Shy 14-year-old Duncan goes on summer vacation with his mother, her overbearing boyfriend, and her boyfriend's daughter. Having a rough time fitting in, Duncan finds an unexpected friend in Owen, manager of the Water Wizz water park.
Legendary explorer Thor Heyerdal's epic 4,300-mile crossing of the Pacific on a balsawood raft in 1947, in an effort to prove that it was possible for South Americans to settle in Polynesia in pre-Columbian times.
Pål Sverre Hagen,
Anders Baasmo Christiansen,
In 1941, three men reach India from Tibet, having walked 4000 miles after escaping a Siberian gulag. The film tells their story and that of four others who escaped with them and a teenage girl who joins them in flight. The group's natural leader is Janusz, a Pole condemned by accusations secured by torturing his wife; he knows how to live in the wilds. They escape under cover of a snowstorm: a cynical American, a Russian thug, a comic accountant, a pastry chef who draws, a priest, and a Pole with night blindness. They face freezing nights, lack of food and water, mosquitoes, an endless desert, the Himalayas, and moral questions of when to leave someone behind. Written by
Early in the film, as the prisoners are marched up to the front gate of the Gulag prison camp, a slogan written in Russian Cyrillic letters is seen over that gate. It is a slightly shortened variation of a famous propaganda slogan from Communist-era Soviet Union, which translates approximately to "Labor in the USSR is a matter of honour, a matter of valour and heroism." See more »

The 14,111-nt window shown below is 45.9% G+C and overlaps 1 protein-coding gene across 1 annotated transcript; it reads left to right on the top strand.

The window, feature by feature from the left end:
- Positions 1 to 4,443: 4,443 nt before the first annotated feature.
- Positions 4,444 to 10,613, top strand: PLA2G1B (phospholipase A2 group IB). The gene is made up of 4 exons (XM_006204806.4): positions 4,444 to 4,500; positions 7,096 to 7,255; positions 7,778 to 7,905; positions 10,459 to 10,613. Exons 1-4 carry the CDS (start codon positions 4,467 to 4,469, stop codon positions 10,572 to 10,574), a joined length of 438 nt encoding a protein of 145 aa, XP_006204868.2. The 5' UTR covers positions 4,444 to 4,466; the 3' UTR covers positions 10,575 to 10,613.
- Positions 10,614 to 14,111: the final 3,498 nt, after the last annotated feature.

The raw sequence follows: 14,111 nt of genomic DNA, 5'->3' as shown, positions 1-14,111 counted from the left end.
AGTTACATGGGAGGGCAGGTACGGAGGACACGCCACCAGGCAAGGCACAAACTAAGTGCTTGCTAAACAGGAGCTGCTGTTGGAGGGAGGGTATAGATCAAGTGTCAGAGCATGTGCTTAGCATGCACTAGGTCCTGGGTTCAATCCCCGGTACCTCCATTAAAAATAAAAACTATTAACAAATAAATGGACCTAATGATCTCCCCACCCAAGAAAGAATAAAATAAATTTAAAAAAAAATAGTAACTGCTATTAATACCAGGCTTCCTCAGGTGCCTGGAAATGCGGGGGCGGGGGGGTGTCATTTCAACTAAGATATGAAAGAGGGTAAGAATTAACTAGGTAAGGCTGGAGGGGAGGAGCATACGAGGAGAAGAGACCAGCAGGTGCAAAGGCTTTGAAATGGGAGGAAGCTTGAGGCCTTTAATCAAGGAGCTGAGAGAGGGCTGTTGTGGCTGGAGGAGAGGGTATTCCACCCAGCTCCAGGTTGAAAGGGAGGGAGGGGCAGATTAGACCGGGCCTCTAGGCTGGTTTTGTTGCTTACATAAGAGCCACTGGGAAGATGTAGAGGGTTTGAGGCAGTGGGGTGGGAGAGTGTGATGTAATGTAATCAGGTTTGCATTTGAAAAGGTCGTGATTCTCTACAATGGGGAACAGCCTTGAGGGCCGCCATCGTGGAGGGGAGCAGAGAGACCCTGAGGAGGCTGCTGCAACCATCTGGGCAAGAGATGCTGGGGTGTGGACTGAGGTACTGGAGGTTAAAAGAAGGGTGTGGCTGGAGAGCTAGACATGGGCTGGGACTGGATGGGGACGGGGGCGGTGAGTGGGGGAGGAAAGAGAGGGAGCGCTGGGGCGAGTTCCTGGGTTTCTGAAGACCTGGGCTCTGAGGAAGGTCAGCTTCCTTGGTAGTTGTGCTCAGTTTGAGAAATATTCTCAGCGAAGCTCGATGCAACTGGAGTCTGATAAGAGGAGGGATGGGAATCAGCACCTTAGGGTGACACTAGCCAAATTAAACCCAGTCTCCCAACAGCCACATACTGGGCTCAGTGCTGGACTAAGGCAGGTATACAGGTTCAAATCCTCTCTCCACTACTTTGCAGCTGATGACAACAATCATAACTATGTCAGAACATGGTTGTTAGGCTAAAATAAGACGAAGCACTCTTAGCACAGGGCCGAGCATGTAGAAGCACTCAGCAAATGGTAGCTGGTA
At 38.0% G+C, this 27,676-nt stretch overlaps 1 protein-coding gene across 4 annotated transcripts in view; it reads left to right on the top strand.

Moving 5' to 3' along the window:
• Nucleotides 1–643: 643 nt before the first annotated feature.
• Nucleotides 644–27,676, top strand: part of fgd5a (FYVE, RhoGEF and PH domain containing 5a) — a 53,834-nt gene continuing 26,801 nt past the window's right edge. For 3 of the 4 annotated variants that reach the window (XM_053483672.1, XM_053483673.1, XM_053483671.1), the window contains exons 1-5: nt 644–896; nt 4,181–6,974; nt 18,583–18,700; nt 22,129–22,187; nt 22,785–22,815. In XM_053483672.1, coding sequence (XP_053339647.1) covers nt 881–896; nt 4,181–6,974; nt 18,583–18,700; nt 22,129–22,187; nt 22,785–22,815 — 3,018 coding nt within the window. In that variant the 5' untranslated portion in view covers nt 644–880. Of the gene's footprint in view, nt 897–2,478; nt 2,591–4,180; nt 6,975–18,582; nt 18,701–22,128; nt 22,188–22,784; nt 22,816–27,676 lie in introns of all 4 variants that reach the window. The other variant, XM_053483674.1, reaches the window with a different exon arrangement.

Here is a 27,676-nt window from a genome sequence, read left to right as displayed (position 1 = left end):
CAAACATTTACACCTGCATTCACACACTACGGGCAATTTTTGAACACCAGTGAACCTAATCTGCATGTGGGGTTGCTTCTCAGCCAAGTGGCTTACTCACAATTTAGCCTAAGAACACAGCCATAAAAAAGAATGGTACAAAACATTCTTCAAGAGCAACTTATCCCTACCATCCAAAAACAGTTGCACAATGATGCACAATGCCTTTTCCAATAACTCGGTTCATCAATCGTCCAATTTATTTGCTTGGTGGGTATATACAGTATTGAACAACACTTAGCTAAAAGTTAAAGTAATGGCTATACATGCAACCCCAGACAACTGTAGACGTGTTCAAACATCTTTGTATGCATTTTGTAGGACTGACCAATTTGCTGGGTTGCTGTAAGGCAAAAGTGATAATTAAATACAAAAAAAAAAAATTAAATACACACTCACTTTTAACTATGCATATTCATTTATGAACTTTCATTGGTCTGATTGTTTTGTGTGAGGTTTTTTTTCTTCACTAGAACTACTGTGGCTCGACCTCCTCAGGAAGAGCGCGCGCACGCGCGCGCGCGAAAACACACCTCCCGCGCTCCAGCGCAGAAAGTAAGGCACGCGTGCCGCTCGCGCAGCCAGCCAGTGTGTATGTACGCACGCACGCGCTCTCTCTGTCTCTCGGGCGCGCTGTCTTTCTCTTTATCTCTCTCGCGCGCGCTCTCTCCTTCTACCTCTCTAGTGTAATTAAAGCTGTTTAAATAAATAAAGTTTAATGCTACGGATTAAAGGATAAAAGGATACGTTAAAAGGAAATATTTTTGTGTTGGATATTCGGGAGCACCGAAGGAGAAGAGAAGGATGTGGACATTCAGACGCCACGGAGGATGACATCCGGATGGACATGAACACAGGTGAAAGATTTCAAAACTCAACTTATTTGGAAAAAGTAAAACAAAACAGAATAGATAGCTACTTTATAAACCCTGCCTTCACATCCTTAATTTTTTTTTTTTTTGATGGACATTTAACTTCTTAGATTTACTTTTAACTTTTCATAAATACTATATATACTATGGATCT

When Irena is being carried in the desert, the film gets flipped. First she was on the left side, then during a close-up she is on the right, then when they go back out she's on the left again. See more »
This is a film for people who appreciate epic landscapes and survivor stories. It has some engaging characters but not brilliant dialogue or complicated characters. Mostly, it is a visual film, displaying the vulnerability of a few people in a harsh, vast, beautiful landscape. They must depend on each other, and they develop an intimacy based on their shared struggle rather than on deep conversations and emotional revelations, or at least, not until a young girl joins them. Weir seems to be commenting on the yin yang of masculinity/femininity at times in this film. I also liked the subtle underlying commentary on the brutal oppression of the Soviet regime under Stalin.
All of the actors were good; Farrell adds a touch of humor, Sturgess portrays anguish well, and Harris is a good tough old guy--his usual persona. By the way, Manohla Dargis in The New York Times complains that Farrell is too good-looking to be a Russian gangster. What this assessment is based on I can't imagine; doubt Dargis hangs with Russian gangsters.
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